As many states take steps to increase teacher pay in response to teacher shortages, Texas provides a powerful example of how new funds can be targeted to attract and retain effective educators in high-need and rural schools. The Texas Incentive Allotment (TIA) is a strategic compensation program enacted as part of House Bill 3 in 2019 to recognize and reward teacher performance, increase recruitment, improve equitable distribution of effective educators, and retain teachers, particularly in high-need and rural schools. Districts can receive up to $32,000 per teacher per year, with awards weighted more heavily if the school is rural and/or has a low socioeconomic status.
First, districts develop a local designation system to be approved by the Texas Education Agency (TEA) in partnership with Texas Tech University. Teachers are then designated as Recognized, Exemplary, or Master based on multiple measures of teacher skill, performance, and student academic growth. The designation is applied to and remains on a teacher’s certificate for five years, and the school where the teacher works is awarded the TIA funding annually.
NIET has been approved by TEA to deliver a wide spectrum of coaching and services to help districts as they design TIA plans and work with them every step of the way: from the creation of local designation systems and their TIA plan to the teacher observation and appraisal, data analysis, compensation, change management, and communication strategies necessary for successful implementation. Up to 10% of the funding districts receive through TIA can be used for costs associated with implementing and maintaining their TIA system, including teacher leadership and professional learning systems.
Strengthening mentoring for new teachers
NIET’s work with partners on the Mentor Program Allotment (MPA) is based on a proven track record in developing teacher leaders. NIET’s mentor training builds skills and knowledge across a range of topics such as understanding and building trust with adult learners, using data to improve teaching, providing high-quality feedback to transform and advance instructional practices, and creating continuous cycles of improvement. School and district leaders participate in training and support before and during the school year to build a common understanding of the work of mentors and the goals of the program.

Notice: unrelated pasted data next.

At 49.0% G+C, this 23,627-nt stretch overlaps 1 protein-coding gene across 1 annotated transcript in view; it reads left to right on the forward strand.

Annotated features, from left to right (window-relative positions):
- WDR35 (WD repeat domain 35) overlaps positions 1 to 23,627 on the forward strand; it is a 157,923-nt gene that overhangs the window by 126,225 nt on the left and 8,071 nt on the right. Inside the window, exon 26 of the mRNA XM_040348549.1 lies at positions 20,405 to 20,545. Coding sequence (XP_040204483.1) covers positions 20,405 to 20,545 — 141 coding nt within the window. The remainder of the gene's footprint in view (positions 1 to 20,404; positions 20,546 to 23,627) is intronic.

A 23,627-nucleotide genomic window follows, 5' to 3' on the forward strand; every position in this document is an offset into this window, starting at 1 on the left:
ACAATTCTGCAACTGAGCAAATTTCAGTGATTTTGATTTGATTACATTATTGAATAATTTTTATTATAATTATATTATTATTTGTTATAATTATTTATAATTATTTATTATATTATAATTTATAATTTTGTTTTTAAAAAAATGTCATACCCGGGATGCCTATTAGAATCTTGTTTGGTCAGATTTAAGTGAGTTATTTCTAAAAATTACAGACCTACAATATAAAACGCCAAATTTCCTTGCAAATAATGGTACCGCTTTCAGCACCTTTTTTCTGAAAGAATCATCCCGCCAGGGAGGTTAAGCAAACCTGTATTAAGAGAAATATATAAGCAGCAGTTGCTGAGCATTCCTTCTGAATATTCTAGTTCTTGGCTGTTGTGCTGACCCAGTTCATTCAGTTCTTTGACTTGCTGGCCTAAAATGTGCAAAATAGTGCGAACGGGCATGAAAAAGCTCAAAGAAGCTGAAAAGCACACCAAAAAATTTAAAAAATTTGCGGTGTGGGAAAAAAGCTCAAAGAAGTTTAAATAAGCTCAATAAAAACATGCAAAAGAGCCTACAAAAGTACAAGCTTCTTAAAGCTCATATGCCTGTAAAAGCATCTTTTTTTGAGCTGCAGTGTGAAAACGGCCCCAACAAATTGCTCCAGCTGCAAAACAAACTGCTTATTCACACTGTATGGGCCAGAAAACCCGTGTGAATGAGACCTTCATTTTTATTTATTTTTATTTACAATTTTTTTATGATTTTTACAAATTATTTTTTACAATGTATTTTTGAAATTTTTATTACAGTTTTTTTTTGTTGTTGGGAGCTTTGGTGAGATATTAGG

The investments to focus the work of mentors on instructional improvement have produced strong results. New teachers are returning at higher rates and, just as important, learning how to reflect on and improve their practice. District leaders share that their most effective teachers have the opportunity to take on a leadership role as a mentor, continuing to develop their skills and knowledge and earning additional compensation for their work. This structure of support builds instructional leadership capacity and expertise in each school and across the district. As districts respond to challenges, well-trained, effective mentors and coaches are critical to creating an equitable and inclusive learning system that meets the needs of every student.
About the 2023 NIET Annual Report
The 2023 NIET Annual Report highlights key milestones and achievements over the past year as we have supported partners around the country in building the capacity of educators and unleashing the power of teacher leadership. Read about NIET’s partnerships across the country and how these partnerships are leading to significant impacts on student achievement in the full report here.